By ROBERT CHARELS
Stevie Ray Vaughan must have been special. At times, he seemed to embark in every blues cliché in the book, yet everything he did reeked with originality and style. In a world where so many guitarists strive to pack as many notes into a solo as possible, when “SRV” did it, he changed the landscape of blues guitar forever. Today marks the 20th anniversary of his untimely death when he went down in a horrifying helicopter crash. I remember saying this on the day he died: “He’ll never be replaced.” Sadly, it’s pretty much the way it’s been.
We’ve heard Kenny Wayne Shepherd and Jonny Lang and “Monster” Mike Welch and Susan Tedeschi and so many others, but not a one a one of them has 1/100th the verve, style, and originality of Vaughan. The Texas-raised guitar master wasn’t handsome, or even particularly tasteful in his attire choices; the constant boots, soul patches, and feathered hats seemed like a desperate reach for attention; his talent was such that he didn’t need the flash. But when he picked up a guitar – as always, buoyed by his underrated, utterly soulful singing – he was pure magic.
As I write these words, I am doing so without even a cursory glance at the Internet for notes or fact-checking. Here’s what I remember about Vaughan, and how, through the tree of blues music, he impacted my life (margin for error, 100 percent):
I first saw Vaughan in what I recall as 1981 in a small club called Radio City in Scotia, New York. After a half-assed new wave act finished its short set, Vaughan and the rigidly rocking Double Trouble hit the stage and blew the roof off the place – almost literally. I must state it was the loudest concert I’ve ever attended; I felt physically sick for about three days afterward, I was so jarred. I stuffed my ears with napkins, but I knew, even then, I was watching the best blues guitarist in the world. It can’t be defined; like B.B. King, Albert King, and few others, Vaughan took the best of the past and enveloped it in the best of the current. Lots of licks, sure, but every one was musical, necessary, and real. That was Vaughan.
When I found out that Vaughan’s brother, Jimmie Vaughan, was the guitarist of The Fabulous Thunderbirds, I went out and picked up every T-Birds album and began to love them every bit as much as Stevie Ray. They were a vocally based blues and R&B combo, but they were every bit as great in a completely different way; Jimmie plays rhythm guitar as if he had invented the entire idea. In 1983, I walked onto a stage as a professional blues singer for the very first time; my biggest influences were Vaughan and The T-Birds.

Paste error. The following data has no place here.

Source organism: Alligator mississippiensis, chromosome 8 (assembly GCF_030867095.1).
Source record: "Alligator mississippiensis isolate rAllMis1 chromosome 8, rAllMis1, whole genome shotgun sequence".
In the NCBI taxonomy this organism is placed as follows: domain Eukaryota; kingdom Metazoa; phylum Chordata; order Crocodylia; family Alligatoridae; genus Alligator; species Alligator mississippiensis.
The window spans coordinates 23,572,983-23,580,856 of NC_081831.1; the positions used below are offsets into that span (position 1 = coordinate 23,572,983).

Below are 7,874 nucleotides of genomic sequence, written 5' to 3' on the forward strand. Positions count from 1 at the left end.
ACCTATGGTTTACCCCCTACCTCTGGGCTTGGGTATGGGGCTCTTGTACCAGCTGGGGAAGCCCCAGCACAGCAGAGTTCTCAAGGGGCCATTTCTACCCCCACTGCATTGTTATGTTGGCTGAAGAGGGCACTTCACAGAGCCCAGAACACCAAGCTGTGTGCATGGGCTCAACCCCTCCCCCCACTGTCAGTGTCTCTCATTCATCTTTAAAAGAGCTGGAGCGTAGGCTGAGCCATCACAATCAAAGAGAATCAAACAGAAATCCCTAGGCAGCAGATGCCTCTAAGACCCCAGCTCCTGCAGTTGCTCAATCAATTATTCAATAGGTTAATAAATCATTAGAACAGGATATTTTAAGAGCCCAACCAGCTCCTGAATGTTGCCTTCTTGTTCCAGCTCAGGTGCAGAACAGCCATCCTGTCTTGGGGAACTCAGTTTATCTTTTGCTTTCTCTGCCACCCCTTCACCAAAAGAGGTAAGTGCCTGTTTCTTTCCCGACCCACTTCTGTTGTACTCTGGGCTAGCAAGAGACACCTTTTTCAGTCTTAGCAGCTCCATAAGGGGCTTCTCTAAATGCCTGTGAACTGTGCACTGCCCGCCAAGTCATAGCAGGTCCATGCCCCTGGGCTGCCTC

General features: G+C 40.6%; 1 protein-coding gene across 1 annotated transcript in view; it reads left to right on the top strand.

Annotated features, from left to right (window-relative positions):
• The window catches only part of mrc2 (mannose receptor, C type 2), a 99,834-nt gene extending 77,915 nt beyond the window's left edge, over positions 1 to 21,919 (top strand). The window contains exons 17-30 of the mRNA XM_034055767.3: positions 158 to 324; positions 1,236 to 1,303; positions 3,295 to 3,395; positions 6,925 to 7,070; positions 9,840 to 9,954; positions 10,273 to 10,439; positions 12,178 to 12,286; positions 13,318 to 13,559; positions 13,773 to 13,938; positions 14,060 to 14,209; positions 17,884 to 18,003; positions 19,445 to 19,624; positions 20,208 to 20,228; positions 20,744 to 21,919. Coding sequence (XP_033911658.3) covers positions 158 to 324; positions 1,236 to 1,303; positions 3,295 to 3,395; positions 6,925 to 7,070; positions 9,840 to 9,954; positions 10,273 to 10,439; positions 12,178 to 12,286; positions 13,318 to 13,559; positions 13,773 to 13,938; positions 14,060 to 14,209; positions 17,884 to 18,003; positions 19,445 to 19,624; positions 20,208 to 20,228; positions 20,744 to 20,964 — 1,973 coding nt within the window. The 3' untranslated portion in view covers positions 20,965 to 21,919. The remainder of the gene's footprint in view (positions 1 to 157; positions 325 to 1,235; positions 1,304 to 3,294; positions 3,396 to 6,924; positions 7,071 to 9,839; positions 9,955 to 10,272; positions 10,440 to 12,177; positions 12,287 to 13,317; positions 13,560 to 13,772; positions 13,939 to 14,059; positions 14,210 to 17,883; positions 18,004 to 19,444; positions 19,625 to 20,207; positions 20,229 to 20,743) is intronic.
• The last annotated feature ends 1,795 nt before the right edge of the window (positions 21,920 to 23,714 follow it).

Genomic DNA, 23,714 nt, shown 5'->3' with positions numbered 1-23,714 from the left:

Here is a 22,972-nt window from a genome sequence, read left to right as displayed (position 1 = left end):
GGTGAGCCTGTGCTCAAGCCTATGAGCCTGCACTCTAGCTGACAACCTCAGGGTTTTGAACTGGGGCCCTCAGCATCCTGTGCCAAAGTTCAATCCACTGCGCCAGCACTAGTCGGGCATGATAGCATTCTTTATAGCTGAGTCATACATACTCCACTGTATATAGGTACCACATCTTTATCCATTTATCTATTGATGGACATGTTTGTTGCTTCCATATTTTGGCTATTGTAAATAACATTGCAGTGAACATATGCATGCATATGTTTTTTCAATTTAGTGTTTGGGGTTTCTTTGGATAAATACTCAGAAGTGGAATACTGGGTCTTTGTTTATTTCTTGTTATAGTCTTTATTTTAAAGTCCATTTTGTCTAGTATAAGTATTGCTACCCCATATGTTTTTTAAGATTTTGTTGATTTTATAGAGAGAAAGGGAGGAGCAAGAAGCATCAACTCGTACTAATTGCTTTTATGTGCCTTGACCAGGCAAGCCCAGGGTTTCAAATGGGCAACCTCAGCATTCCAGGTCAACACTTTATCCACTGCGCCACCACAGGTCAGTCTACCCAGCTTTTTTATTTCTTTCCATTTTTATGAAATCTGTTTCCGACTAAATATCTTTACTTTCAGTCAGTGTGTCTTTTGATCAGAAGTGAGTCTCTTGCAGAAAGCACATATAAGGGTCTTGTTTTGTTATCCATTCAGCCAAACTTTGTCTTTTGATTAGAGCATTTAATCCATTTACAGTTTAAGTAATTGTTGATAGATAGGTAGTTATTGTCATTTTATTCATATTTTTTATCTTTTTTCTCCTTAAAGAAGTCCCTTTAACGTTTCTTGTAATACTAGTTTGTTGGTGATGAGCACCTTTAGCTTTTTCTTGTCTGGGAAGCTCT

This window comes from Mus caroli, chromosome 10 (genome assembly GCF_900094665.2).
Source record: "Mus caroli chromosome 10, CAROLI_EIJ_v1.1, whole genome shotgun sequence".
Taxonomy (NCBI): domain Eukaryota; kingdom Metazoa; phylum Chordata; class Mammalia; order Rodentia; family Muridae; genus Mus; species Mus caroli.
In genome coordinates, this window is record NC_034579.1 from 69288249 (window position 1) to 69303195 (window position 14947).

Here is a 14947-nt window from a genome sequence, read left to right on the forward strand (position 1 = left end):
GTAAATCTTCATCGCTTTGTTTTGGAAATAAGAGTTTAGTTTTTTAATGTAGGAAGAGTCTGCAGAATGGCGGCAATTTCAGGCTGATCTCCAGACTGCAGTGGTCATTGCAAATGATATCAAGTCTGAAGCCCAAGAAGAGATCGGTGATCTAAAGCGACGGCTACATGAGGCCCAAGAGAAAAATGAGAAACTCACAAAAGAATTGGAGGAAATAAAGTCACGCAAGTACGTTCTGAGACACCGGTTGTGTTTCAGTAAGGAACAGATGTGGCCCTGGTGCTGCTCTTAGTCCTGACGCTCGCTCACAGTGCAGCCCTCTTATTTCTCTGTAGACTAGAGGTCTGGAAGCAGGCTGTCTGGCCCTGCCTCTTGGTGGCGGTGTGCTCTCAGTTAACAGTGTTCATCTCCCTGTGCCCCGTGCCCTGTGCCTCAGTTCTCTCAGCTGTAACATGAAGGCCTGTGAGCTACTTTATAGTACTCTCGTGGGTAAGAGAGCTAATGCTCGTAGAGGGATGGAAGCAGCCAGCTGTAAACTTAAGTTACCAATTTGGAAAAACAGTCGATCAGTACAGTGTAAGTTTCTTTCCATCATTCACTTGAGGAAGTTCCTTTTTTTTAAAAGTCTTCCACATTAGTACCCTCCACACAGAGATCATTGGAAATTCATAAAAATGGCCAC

When Stevie Ray died, I looked for other guitarists to get into; I discovered the great Duke Robillard, who filled the void for me as a truly gifted blues star, yet very tasteful, and he could play swing music as well as anyone ever on this planet. As fate would have it, Robillard replaced Jimmie Vaughan when he left the T-Birds; the branches of the tree started to widen. A few years later, I got to work with Duke when he produced my Metropolitan Blue album in 1999. Some musicians dream of working with a Beatle; as for me, a blues addict, I got to work with a T-Bird. I still consider the album the greatest thing I’ve ever done.
All considered, I’ve had a great life and a wonderful music career, but I’m not the story here, other than my reverence for all things Vaughan. I can’t imagine how different the blues world would have been had Stevie Ray Vaughan not perished so young. The blues would certainly be more popular than it is today; he was that powerful and influential. And I have no doubt that Vaughan would have been changing, modifying, and honing his sound through the years. Like Jimi Hendrix, Robillard and the great jazz players of our time, Stevie was a perfectionist, and you could hear it on every recording he made.
For now, my advice is to get to the store and pick up Jimmie Vaughan’s great new album. I’ll never let the Vaughan brothers go; they are still part of my musical dreams and hopes. Through it all, neither man ever seemed to realize how truly great they were, and still are.
And as I write these words, I’m missing Stevie Ray Vaughan every bit as much as when I first heard the bad news. Some wounds never fully heal.
Robert Smith’s professional music moniker is Robert Charels; the blues singer’s albums – Metropolitan Blue, Three Leg Dogs & Old Skool Cats, and Deception In Your Eyes – are available everywhere.